Take Away: God’s people look forward to the glorious return of our Lord and Savior, Jesus Christ.
Thirty silver coins
Zechariah 11: They paid me an insulting sum, counting out thirty silver coins.
I confess I’m lost as I read this passage. Up till now, Zechariah has been the encouraging prophet, cheering the people on as they rebuild the Temple. With its negative tone, this prophecy seems out of place and sounds more like something Ezekiel or Jeremiah might have said and done. Indeed, there are no time markers in the text and it doesn’t necessarily have to chronologically follow what comes before. I don’t know whether or not this message is intended to have great meaning to Zechariah’s contemporaries. However, the thirty pieces of silver really gets our attention. This sum is the amount that’s paid for the betrayal of Jesus. Without making a serious attempt at dealing with this passage as a scholar, here’s the picture as I see it. Zechariah’s directed to take a job as the shepherd for a flock that’s marked for slaughter. Apparently, he has some authority and soon fires the other shepherds who are care nothing for the sheep. However, even though he leads the sheep with their best interests in mind, they rebel against him. Zechariah quits his job and demands his salary and is paid what he thinks of as an insulting wage of thirty silver coins — about three month’s wages. He then throws the money into the poor box. As a reader who can simply turn the pages of the Bible to the story of Jesus, this passage makes all kinds of sense. Here’s the Good Shepherd who comes to lovingly care for a people doomed for destruction. Jesus longs to gather the people of Israel to himself and to lovingly care for them. However, they rebel against him and he’s betrayed for thirty silver coins. Here we have a remarkable statement of prophecy given over 500 years before its fulfillment.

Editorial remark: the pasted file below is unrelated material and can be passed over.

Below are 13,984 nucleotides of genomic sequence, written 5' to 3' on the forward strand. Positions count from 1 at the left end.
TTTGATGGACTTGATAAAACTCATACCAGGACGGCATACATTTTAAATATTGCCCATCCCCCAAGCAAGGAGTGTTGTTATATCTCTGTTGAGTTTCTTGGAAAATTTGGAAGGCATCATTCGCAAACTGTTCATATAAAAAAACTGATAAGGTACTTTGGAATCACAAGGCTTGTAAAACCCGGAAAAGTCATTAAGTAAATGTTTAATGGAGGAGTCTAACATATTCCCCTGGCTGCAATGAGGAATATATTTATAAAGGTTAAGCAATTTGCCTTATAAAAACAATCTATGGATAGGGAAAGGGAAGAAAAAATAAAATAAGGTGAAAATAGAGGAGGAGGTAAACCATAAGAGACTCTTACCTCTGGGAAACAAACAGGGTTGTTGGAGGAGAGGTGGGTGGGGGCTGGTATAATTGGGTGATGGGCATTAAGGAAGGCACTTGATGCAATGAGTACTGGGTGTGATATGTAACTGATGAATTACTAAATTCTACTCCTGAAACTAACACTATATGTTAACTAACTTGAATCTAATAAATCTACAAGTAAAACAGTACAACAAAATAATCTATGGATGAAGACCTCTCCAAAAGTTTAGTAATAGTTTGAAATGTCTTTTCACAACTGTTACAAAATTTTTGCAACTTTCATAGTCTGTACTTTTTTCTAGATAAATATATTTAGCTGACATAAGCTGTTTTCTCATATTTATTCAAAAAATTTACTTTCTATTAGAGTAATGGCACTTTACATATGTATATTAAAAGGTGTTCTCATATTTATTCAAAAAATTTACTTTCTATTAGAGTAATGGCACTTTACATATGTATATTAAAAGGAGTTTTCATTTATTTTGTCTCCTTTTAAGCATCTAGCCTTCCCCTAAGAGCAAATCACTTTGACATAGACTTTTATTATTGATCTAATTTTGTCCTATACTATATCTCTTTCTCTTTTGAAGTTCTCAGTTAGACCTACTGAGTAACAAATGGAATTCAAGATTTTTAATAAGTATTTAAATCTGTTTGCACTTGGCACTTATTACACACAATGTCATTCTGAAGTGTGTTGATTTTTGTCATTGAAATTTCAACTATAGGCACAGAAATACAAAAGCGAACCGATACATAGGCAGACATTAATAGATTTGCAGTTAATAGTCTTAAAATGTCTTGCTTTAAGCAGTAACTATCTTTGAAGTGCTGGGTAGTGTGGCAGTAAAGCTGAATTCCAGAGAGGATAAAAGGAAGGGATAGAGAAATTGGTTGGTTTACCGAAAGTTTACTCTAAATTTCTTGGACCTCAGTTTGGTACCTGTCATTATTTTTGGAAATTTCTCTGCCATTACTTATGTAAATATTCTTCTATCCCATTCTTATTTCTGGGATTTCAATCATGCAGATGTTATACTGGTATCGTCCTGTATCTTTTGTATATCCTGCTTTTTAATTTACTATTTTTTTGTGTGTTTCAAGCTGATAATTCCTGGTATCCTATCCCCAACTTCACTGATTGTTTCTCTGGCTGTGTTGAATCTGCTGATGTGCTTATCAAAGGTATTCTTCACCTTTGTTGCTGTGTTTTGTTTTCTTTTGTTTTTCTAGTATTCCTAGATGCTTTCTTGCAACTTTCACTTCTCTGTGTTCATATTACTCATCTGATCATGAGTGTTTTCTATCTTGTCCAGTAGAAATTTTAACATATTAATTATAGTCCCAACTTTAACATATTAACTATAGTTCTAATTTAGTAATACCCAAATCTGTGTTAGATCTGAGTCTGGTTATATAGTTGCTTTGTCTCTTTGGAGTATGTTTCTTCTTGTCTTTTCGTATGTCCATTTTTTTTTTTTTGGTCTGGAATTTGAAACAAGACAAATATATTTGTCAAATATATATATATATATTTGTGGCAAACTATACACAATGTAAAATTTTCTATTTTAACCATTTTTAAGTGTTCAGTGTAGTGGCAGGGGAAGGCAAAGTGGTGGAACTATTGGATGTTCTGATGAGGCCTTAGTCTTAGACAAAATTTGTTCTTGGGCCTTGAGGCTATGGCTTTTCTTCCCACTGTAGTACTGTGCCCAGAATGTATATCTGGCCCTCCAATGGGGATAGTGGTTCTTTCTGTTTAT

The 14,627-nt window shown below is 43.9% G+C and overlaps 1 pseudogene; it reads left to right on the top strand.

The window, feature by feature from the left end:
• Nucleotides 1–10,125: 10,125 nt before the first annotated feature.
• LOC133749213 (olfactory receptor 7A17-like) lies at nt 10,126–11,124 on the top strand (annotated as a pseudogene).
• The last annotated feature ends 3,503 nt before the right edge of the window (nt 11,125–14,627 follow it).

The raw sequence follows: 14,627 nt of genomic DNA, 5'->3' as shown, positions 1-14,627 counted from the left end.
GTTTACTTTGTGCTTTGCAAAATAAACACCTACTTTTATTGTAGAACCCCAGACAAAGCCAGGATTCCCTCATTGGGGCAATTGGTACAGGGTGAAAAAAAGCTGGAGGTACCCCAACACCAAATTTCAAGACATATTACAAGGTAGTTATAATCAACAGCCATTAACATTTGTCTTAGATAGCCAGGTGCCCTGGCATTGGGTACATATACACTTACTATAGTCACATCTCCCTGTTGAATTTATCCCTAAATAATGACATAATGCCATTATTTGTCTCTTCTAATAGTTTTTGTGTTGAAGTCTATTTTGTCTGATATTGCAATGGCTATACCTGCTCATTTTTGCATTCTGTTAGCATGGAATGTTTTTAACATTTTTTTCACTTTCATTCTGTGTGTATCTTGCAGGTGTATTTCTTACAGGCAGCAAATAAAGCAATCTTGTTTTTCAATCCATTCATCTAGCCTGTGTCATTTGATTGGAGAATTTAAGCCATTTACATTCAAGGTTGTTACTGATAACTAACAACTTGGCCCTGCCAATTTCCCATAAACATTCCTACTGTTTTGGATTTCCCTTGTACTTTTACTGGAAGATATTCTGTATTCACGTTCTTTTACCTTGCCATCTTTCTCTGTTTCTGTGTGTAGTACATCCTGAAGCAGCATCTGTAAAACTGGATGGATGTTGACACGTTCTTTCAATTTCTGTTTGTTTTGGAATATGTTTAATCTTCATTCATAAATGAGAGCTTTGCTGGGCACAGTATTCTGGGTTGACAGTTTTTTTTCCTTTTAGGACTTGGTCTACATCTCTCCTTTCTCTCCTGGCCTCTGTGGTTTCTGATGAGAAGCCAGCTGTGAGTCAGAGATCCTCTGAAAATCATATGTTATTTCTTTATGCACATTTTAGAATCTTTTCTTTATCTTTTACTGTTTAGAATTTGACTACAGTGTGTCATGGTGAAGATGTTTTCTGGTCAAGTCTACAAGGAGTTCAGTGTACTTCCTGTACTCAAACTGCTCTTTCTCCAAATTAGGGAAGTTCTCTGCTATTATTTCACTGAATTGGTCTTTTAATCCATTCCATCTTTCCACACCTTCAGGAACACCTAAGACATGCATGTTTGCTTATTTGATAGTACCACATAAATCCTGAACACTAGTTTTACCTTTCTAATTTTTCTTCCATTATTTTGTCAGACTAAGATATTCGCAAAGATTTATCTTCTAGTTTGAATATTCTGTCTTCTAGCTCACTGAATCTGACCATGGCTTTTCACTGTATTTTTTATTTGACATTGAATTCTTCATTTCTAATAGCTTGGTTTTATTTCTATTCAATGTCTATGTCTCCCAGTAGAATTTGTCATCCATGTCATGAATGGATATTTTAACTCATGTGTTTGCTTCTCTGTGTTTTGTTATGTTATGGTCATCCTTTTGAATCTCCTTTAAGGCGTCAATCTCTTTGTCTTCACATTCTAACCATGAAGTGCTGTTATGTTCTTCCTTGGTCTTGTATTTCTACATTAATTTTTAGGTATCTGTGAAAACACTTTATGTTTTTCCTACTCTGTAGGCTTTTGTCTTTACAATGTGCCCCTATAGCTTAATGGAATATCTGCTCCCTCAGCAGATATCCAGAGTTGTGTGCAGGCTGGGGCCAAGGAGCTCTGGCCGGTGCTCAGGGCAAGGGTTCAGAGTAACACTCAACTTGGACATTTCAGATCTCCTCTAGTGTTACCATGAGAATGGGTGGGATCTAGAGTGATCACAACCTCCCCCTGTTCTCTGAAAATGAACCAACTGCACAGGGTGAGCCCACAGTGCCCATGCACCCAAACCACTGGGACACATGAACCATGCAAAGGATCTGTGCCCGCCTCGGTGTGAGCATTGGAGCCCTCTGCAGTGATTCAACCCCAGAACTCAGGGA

Take Away: The Lord is my Shepherd, I shall not want.
Palm Sunday foretold
Zechariah 9: Your king is coming!
Israel is without a king and under the rule of the Persian King Darius. As the returned exiles accept the call of God to rebuild the Temple, the Lord encourages them through the messages and visions of the prophet Zechariah. God’s pleased with them and their commitment to the huge Temple project and promises to be with them. He’ll do for them what they cannot do themselves. Good days are ahead. Not only will the Lord help them in the reconstruction project, he’s going to make them into a great nation that will influence all the nations of the earth. The day will come when they’ll be freed from the rule of Darius and will, instead, be ruled by a King sent from God. That king will come into Jerusalem, not riding a mount of war, but upon a mount that symbolizes humility and peace, a donkey. It will be 500 years before that event takes place and then at least 2000 years more before the promise Zechariah gives is totally fulfilled. However, the “donkey riding King” has already ridden into Jerusalem. It happened when Jesus, the Messiah, rode a borrowed donkey into Jerusalem on the day we call Palm Sunday. When that took place, the words of long dead Zechariah were proven literally true.